This article appeared in a year-long weekly series by the author in the Sunday Herald
Great British cyclists tend to come along with all the regularity of flu epidemics. And as the podium at this year’s Tour de France dangled the promise of sporting immortality under the nose of an inspired Bradley Wiggins over the last week, it seemed apt to remember that it is now 25 years, almost to the day, that a taciturn yet charismatic young Glaswegian was crowned King of the Mountains and gained fourth in the overall classification, an achievement never bettered by a British rider.
Robert Millar was a oneoff: a lad born in the Gorbals who devoted himself to a somewhat alien sport, a prodigious talent who dripped native sarcasm. Millar moved to France at the age of 21 and started riding for the Peugeot team. In his first Tour, in 1983, he won the Pyrenean stage from Pau to Luchon and finished 14th overall, a prelude to his greatest achievement in the sport a year later. He would finish in the top 20 in six Tours, finished second twice in the Vuelta a Espana and once in the Giro d’Italia. He also won the Dauphine Libere in 1990.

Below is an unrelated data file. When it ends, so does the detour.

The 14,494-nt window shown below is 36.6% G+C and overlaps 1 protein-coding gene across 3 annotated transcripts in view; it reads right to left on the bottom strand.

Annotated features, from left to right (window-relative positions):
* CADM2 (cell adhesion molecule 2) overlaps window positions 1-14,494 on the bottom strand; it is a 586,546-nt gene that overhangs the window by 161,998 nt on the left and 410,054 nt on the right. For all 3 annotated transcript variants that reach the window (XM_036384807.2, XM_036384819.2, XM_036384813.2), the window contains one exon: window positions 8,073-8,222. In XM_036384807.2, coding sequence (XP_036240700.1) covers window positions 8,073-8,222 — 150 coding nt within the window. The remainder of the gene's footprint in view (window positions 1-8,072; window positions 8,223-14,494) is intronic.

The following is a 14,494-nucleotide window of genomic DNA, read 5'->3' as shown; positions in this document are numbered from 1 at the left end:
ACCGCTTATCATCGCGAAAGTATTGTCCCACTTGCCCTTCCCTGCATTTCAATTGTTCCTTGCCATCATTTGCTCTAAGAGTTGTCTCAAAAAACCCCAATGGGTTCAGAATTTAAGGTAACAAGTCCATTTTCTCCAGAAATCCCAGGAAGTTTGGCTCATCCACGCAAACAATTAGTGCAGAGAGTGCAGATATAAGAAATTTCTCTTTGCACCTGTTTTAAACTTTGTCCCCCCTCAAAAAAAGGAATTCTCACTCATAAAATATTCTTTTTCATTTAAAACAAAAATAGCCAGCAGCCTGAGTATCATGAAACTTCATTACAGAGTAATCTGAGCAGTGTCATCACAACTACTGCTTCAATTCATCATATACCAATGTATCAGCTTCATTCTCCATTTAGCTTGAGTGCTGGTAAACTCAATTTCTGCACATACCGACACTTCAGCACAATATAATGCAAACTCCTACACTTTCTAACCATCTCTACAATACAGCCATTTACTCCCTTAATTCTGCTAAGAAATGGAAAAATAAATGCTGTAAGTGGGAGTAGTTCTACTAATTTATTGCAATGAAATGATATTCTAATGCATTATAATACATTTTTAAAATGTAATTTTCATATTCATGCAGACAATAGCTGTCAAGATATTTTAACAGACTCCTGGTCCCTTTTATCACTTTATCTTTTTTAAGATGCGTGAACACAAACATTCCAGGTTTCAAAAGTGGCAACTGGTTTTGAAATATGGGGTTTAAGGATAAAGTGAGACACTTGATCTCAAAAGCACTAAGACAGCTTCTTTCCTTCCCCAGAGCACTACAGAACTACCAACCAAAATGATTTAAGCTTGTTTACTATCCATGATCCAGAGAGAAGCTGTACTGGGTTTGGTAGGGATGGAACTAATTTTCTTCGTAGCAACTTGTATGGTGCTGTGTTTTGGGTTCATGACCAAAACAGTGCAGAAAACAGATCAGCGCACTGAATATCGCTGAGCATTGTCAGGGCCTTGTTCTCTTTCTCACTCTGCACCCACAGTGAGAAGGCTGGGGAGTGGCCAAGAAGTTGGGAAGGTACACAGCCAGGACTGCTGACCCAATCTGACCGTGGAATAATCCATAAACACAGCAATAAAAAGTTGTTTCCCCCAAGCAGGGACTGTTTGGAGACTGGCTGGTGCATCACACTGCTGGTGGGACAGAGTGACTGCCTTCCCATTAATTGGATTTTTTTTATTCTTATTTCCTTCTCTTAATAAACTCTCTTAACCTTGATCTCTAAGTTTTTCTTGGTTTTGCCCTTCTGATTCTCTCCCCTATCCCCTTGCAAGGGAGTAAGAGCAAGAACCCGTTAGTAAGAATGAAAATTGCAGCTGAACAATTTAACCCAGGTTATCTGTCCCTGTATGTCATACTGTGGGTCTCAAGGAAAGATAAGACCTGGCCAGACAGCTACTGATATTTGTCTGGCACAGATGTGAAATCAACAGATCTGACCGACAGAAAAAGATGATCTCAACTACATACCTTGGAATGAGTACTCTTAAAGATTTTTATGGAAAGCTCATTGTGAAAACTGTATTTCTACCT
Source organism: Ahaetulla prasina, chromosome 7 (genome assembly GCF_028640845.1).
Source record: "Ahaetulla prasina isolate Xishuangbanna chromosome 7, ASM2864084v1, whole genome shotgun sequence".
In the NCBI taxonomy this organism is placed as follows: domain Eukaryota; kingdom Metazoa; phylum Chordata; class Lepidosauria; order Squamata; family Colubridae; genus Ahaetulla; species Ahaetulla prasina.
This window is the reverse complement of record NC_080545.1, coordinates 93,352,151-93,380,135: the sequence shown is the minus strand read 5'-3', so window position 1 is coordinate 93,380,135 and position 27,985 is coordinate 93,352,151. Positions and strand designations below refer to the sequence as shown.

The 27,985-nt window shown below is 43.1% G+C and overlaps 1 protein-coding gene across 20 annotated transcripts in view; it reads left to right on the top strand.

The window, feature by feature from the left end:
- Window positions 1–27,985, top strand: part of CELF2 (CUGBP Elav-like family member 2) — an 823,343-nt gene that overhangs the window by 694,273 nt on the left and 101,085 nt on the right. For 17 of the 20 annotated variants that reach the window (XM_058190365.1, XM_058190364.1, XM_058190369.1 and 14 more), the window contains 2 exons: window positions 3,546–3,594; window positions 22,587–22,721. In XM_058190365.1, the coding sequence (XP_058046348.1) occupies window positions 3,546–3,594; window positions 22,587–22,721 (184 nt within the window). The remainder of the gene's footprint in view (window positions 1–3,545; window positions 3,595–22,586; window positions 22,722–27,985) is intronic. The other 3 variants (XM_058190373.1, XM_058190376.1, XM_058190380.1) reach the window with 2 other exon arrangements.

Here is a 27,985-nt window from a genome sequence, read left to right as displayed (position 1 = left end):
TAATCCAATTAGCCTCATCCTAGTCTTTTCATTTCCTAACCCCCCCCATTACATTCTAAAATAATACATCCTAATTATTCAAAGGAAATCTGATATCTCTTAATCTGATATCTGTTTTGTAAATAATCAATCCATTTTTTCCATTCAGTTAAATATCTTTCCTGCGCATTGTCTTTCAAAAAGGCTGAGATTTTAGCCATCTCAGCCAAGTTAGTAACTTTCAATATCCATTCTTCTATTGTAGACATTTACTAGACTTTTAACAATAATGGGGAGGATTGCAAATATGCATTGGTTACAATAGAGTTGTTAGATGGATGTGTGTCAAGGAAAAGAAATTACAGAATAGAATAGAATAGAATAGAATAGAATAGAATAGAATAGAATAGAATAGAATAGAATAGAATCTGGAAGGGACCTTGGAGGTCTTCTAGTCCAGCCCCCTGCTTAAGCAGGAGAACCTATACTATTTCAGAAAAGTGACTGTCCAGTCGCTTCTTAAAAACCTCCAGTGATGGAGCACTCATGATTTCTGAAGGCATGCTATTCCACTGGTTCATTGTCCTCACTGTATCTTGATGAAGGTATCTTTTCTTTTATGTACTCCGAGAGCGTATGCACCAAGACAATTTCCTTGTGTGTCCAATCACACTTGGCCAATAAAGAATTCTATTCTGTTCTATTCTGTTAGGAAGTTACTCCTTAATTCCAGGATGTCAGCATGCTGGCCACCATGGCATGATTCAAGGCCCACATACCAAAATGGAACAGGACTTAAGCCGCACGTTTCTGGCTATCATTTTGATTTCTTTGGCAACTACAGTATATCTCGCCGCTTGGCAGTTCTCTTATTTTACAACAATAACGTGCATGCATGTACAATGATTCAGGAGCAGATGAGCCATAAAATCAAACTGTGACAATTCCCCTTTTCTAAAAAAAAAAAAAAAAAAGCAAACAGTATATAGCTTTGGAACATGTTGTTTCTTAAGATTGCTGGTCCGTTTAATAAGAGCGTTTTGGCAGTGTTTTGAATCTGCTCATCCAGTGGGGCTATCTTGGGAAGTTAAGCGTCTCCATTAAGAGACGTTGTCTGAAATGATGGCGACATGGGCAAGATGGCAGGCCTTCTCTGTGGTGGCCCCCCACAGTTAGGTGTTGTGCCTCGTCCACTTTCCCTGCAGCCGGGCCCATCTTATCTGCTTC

His descent from such pinnacles was to be rocky, however. In 1992, a drug test revealed abnormally high testosterone levels in Millar’s body. He dismissed the result, seeming to suggest his vegetarianism had something to do with it, and got back on his bike. But in 1995 he left his family and, when his team went bust, retired from cycling, resurfacing briefly as British national road coach the following year but thereafter becoming ever-more reclusive.
In 2000, a tabloid tracked him down and ran a report claiming he’d had a sex change; two years later he turned up at the Commonwealth Games very much his old self, but sightings of this strangest of birds have since been rare. When the journalist Richard Moore tracked him down by e-mail for his 2007 book In Search of Robert Millar, his subject complained of the “morbid attitude to privacy in this country”. Millar’s King of the Mountains jersey can be seen hanging in Billy Bilsland’s cycle shop in Glasgow’s Saltmarket.